Self-Motivation
David Goggins
Former Navy Seal
Career Development
Bryan Cranston
Actor
Critical Thinking
Liv Boeree
International Poker Champion
Emotional Intelligence
Amaryllis Fox
Former CIA Clandestine Operative
Management
Chris Hadfield
Retired Canadian Astronaut & Author
Learn
from the world's big
thinkers
Start Learning

Time Travel is Possible. Einstein Taught Us That.

Is the time we experience in our day-to-day lives real? Theoretical physicist Brian Greene explores the potential particles of time and why we could, in theory, travel forward in time but not back.

Brian Greene: We know a lot about time. We know that time in some sense is, at rock bottom, that which allows change to take place, right. When we say that time has elapsed, we notice that because things now are different from how they were a little while ago. That’s what we mean by time elapsing. But is time some fundamental quality of reality or is it something that our brains impose on our perceptions to organize our experience into some coherent framework that allows us to survive? I mean I can well imagine that we have been under evolutionary pressure over the millennia to organize perception so that we can survive, get the next meal, plan for the future. All of that would seemingly require that we have a conception of time that we apply to what we experience out there. But that doesn’t mean time as we experience it is real. It doesn’t mean that time as we experience it is how the world is actually structured. I mean there are many ideas that people put forward. The possibility, for instance, that, you know, we all know that matter is made of molecules and atoms. Could it be that time is also made of some kind of ingredient? A molecule of time? An atom of time? Is that really what time is at a fundamental level?

Time travel is absolutely possible. And this is not some sort of weird sci-fi thing that I’m talking about here. Albert Einstein taught us more than 100 years ago that time travel is possible if you’re focusing upon time travel to the future. And I’m not referring to the silly thing that we all age, right. We’re all going into the future. Sure, I’m talking about if you wanted to leapfrog into the future, if you wanted to see what the Earth will be like a million years from now, Albert Einstein told us how to do that. In fact, he told us two ways of how to do it. You can build a spaceship, go out into space near the speed of light, turn around and come back. Imagine you go out for six months and you turn around and you come back for six months. You will be one year older. But he taught us that your time is elapsing much slower than time back on Earth. So when you step out of your ship, you’re one year older, but Earth has gone through many, many years. It can have gone through 10,000, 100,000, or a million years depending on how close to the speed of light you traveled.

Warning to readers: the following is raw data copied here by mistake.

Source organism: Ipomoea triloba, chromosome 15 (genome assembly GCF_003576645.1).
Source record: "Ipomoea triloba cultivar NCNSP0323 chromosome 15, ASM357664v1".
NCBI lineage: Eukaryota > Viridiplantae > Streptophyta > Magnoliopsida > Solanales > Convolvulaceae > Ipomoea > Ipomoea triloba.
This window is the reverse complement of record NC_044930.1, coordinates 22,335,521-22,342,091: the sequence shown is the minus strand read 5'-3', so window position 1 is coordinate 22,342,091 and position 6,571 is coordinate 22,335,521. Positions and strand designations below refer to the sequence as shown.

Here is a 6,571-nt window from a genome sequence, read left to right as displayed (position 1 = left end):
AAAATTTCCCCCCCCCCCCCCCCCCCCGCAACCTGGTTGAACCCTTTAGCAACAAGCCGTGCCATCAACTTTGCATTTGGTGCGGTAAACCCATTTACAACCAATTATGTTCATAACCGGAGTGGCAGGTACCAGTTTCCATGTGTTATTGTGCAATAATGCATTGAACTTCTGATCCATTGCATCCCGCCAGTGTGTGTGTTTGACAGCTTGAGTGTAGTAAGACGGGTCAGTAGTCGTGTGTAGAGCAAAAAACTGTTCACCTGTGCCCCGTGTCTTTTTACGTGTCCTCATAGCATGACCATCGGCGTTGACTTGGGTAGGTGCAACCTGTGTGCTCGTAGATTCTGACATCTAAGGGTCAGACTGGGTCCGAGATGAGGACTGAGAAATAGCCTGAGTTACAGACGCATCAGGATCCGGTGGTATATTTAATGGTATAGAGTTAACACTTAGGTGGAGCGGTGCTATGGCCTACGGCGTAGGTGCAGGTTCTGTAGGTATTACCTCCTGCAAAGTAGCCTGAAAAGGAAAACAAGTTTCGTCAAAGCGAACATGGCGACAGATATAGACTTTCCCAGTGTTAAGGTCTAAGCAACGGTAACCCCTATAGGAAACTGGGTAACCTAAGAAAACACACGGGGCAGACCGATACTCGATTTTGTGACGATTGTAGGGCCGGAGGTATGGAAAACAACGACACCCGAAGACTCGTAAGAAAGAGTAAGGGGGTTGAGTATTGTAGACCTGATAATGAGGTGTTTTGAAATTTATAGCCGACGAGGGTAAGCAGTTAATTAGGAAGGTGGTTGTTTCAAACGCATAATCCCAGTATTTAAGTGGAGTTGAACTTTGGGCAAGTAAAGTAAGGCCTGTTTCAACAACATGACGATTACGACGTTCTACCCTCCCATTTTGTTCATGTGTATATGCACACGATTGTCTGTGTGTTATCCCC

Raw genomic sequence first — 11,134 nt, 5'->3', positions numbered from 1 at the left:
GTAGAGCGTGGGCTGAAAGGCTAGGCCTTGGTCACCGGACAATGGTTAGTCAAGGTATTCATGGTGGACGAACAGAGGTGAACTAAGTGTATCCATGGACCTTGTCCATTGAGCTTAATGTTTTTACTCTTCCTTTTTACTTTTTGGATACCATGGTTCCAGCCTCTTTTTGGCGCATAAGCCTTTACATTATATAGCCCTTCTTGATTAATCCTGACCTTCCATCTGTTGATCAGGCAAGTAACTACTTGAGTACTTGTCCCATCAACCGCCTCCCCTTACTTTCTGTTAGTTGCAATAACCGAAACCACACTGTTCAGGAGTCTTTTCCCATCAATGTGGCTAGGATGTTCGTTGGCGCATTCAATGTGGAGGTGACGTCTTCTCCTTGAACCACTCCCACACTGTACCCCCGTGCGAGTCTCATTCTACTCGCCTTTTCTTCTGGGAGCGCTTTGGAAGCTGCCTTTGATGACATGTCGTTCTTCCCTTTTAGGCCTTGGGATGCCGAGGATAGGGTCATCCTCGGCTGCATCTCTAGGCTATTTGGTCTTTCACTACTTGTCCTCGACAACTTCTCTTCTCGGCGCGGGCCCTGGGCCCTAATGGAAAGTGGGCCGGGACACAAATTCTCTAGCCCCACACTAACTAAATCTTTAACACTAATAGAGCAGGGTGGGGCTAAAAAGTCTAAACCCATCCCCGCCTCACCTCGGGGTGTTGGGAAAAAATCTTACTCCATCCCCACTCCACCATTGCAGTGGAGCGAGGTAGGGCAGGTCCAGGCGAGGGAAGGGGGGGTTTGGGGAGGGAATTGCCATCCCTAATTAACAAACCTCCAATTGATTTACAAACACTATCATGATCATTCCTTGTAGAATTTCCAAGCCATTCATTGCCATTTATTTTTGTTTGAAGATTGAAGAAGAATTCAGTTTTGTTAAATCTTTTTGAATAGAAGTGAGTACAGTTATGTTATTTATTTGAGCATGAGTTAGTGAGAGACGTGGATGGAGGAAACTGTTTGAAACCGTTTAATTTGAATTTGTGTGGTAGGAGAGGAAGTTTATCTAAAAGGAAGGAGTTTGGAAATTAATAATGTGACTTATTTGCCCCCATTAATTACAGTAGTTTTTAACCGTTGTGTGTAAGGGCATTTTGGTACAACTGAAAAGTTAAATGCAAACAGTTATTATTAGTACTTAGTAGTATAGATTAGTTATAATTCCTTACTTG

And he also taught us if you go and hang out near the edge of a black hole, time again will elapse more slowly for you at the edge of the black hole than back on Earth. So you hang out there for a while, you come back and again you get out of your ship and it will be any number of years into the future, whatever you want all depending on how close you got to the edge of the black hole and how long you hung out there. That is time travel to the future. Now, of course, what people really want to know about is getting back. Can you travel back to the past? I don’t think so. We don’t know for sure. No one has given a definitive proof that you can’t travel to the past. In fact, some very reputable scientists have suggested ways that you might travel to the past. But every time we look at the proposals in detail, it seems kind of clear that they’re right at the edge of the known laws of physics. And most of us feel that when physics progresses to a point that we understand things even better, these proposals just will be ruled out, they won’t work. But I guess I would say there’s a long-shot possibility based on what we know today that time travel to the past might be possible. But most of us wouldn’t bet our life on it.

Theoretical physicist Brian Greene is fascinated by time. Is the time we experience in our day-to-day lives real? Is our interpretation of time actually how the world is structured? Could time be broken up into particles like matter? These questions fuel Greene's curiosity, and their most likely answers indicate that time travel into the future is very much possible. But traveling back in time, well, probably not. Greene explains why.


Brian Greene is the chairman of the World Science Festival, running May 27-31 in New York City.

Remote learning vs. online instruction: How COVID-19 woke America up to the difference

Educators and administrators must build new supports for faculty and student success in a world where the classroom might become virtual in the blink of an eye.

Credit: Shutterstock
Sponsored by Charles Koch Foundation
  • If you or someone you know is attending school remotely, you are more than likely learning through emergency remote instruction, which is not the same as online learning, write Rich DeMillo and Steve Harmon.